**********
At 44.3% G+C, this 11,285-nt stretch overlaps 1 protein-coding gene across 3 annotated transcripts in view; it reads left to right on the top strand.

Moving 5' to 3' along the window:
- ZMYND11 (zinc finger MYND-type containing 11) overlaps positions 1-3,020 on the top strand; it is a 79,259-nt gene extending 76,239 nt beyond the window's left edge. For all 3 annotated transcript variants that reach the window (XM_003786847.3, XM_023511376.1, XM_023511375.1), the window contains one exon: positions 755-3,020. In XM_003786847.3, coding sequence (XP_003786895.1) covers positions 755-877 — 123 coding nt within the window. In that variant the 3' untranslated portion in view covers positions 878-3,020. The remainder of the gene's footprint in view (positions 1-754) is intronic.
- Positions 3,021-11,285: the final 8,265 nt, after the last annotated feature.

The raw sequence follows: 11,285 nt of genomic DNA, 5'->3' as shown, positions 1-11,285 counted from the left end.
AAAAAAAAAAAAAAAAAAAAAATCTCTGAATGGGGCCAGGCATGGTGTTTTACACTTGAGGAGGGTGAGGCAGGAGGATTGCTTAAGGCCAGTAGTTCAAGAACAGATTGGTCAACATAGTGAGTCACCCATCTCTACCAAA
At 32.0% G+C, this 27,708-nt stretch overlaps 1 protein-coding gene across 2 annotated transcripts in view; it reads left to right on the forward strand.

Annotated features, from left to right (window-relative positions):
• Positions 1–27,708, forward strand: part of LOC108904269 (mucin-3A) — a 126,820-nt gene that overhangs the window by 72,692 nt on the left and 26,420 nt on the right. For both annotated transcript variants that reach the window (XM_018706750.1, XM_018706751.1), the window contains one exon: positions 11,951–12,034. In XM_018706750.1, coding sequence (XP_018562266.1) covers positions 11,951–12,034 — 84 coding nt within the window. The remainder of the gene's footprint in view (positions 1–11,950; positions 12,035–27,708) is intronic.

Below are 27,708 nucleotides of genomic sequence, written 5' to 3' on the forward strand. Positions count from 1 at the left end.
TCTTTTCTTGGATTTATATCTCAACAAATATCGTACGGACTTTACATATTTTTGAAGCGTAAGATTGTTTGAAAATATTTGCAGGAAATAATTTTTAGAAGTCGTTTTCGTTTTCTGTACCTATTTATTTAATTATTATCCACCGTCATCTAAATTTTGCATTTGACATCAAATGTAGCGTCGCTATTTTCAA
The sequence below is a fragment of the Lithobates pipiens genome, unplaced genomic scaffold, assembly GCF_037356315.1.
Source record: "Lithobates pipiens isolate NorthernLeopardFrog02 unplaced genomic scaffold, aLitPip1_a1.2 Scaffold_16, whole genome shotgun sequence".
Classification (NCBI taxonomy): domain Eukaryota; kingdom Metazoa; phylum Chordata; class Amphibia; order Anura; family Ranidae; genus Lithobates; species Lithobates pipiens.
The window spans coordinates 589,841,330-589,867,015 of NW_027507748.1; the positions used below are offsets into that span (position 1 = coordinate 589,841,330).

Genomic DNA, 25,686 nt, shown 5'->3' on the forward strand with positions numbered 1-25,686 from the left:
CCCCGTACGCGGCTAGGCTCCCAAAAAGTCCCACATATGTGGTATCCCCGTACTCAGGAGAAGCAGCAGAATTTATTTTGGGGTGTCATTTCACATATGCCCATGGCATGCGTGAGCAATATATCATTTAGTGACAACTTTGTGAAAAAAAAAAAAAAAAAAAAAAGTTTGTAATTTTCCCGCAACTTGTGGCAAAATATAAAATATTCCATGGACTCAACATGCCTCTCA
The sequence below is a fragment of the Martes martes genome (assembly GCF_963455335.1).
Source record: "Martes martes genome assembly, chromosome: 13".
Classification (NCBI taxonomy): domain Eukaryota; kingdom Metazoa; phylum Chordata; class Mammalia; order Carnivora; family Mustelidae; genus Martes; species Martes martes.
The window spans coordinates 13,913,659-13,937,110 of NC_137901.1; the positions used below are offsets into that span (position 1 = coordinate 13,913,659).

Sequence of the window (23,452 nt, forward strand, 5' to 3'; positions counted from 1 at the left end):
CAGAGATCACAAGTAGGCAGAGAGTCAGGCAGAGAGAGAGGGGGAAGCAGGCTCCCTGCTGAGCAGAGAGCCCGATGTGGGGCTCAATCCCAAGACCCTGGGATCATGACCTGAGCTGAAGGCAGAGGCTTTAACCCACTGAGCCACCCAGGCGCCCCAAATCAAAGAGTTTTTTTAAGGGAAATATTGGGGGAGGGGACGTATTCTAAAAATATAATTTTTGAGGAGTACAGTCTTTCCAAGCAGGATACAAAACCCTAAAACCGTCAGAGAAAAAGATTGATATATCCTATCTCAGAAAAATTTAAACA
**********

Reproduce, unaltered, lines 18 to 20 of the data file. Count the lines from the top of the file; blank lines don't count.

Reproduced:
The sequence below is a fragment of the Martes martes genome (assembly GCF_963455335.1).
Source record: "Martes martes genome assembly, chromosome: 13".
Classification (NCBI taxonomy): domain Eukaryota; kingdom Metazoa; phylum Chordata; class Mammalia; order Carnivora; family Mustelidae; genus Martes; species Martes martes.